Kidney-like tissues and even kidney organoids—mini-kidneys—have already been created by means of stem cell choreography. But now some new steps are being introduced. With the addition of genome editing, kidney organoids are showing more promise than ever as disease modeling and drug development platforms.
Mini-kidneys have been grown in a laboratory by properly stimulating human pluripotent stem cells that have also been subjected to the gene-editing technique known as CRISPR. These mini-kidneys, it has been confirmed, are able to recapitulate specific kidney diseases.
This advance was reported October 23 in the journal Nature Communications, in an article entitled, “Modelling kidney disease with CRISPR-mutant kidney organoids derived from human pluripotent epiblast spheroids.” According to this article, the organoids contain tubules, filtering cells, and blood vessel cells. They transport chemicals and respond to toxic injury in ways that are similar to kidney tubules in people.
The study went further, however, demonstrating that genome editing could be applied to create kidney organoids that would model human kidney diseases in a petri dish.
“CRISPR/Cas9 knockout of podocalyxin causes junctional organization defects in podocyte-like cells,” wrote the study’s authors. “Knockout of the polycystic kidney disease genes PKD1 or PKD2 induces cyst formation from kidney tubules. All of these functional phenotypes are distinct from effects in epiblast spheroids, indicating that they are tissue specific.”
Essentially, this work, which was carried out by researchers from Brigham and Women’s Hospital and the University of Washington (UW), resulted engineered mini-kidneys with genetic changes linked to the common kidney diseases polycystic kidney disease and glomerulonephritis.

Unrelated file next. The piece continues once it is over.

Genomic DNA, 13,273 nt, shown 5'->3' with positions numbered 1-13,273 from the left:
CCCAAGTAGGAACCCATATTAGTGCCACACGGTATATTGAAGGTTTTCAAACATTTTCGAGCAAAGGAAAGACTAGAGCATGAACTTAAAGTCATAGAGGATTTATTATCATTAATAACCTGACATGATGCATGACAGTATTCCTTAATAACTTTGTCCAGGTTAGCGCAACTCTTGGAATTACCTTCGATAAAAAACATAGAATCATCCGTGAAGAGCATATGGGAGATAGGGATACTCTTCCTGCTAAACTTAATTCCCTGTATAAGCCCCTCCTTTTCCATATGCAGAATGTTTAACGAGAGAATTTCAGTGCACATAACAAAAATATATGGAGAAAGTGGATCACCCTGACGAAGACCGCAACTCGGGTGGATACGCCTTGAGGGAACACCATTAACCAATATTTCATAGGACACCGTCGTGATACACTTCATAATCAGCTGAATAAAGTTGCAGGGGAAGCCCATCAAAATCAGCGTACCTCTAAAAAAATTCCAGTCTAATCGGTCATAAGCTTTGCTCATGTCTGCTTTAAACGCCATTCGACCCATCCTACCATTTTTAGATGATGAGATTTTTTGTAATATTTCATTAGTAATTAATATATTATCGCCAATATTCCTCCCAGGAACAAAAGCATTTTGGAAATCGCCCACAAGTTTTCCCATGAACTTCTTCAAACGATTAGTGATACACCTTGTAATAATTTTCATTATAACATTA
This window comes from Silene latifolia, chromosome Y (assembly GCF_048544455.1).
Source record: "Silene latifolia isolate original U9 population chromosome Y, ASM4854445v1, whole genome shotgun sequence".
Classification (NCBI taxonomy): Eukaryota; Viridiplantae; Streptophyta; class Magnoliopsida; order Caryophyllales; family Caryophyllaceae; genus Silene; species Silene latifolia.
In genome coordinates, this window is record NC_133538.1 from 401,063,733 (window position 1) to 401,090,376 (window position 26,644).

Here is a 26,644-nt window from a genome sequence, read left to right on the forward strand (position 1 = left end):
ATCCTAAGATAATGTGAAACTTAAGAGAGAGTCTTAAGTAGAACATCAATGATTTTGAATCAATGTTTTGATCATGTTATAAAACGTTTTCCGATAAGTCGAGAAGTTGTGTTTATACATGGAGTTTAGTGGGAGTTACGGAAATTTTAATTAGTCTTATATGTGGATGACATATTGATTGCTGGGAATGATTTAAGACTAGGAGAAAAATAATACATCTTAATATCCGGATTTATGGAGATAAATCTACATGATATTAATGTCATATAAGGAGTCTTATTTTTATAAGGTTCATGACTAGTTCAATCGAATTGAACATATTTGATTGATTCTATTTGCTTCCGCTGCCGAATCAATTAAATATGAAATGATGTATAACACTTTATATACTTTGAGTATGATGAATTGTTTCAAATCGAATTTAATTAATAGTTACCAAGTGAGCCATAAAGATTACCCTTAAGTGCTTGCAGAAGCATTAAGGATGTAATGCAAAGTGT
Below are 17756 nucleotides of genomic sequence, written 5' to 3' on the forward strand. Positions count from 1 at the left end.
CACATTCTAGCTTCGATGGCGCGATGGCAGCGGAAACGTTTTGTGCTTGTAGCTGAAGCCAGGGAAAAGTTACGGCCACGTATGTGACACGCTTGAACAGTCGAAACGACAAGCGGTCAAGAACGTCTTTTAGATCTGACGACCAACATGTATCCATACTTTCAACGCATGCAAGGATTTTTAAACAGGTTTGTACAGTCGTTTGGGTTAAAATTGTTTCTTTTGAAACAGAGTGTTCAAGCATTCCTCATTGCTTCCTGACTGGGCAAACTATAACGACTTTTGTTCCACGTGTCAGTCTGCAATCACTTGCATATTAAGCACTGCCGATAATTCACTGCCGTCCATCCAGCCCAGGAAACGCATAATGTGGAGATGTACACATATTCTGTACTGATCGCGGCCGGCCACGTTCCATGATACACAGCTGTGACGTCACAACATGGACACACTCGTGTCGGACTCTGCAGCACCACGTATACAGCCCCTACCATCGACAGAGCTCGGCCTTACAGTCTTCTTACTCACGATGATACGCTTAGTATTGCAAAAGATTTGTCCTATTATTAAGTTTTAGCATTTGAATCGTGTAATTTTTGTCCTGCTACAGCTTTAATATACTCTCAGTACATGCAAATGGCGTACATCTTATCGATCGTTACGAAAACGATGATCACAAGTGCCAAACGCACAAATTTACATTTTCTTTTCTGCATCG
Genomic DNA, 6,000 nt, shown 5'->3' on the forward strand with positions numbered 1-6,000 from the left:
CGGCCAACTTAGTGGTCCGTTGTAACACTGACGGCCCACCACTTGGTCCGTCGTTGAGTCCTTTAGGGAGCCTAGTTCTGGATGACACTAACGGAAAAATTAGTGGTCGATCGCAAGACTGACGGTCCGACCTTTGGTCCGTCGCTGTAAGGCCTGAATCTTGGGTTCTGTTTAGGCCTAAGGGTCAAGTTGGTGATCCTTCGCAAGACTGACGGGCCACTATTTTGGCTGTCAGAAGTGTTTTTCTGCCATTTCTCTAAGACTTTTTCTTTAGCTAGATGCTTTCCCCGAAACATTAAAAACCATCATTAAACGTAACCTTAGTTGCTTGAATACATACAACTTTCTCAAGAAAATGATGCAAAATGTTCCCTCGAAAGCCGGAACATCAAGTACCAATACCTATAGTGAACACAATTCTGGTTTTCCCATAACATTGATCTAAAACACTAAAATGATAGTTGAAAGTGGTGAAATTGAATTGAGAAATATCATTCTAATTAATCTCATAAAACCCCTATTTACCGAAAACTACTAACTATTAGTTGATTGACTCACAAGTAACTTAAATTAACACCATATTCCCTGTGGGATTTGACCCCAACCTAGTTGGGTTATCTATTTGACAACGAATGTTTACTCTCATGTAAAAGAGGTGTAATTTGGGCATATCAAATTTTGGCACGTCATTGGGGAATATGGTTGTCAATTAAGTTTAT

The organoids developed characteristics of these diseases. Those with mutations in polycystic kidney disease genes formed balloon like, fluid filled sacks, called cysts, from kidney tubules. The organoids with mutations in podocalyxin, a gene linked to glomerulonephritis, lost connections between filtering cells.
“Mutation of a single gene results in changes kidney structures associated with human disease, thereby allowing better understand of the disease and serving as models to develop therapeutic agents to treat these diseases,” explained Joseph Bonventre, M.D., Ph.D., senior author of the study. He is chief of the Renal Division at Brigham and Women's Hospital and a principal faculty member at Harvard Stem Cell Institute.
“These genetically engineered mini-kidneys have taught us that human disease boils down to simple components that can be recreated in a petri dish,” added Benjamin Freedman, Ph.D., the study's lead author and an assistant professor of medicine at UW. “This provides us with faster, better ways to perform 'clinical trials in a dish' to test drugs and therapies that might work in humans.”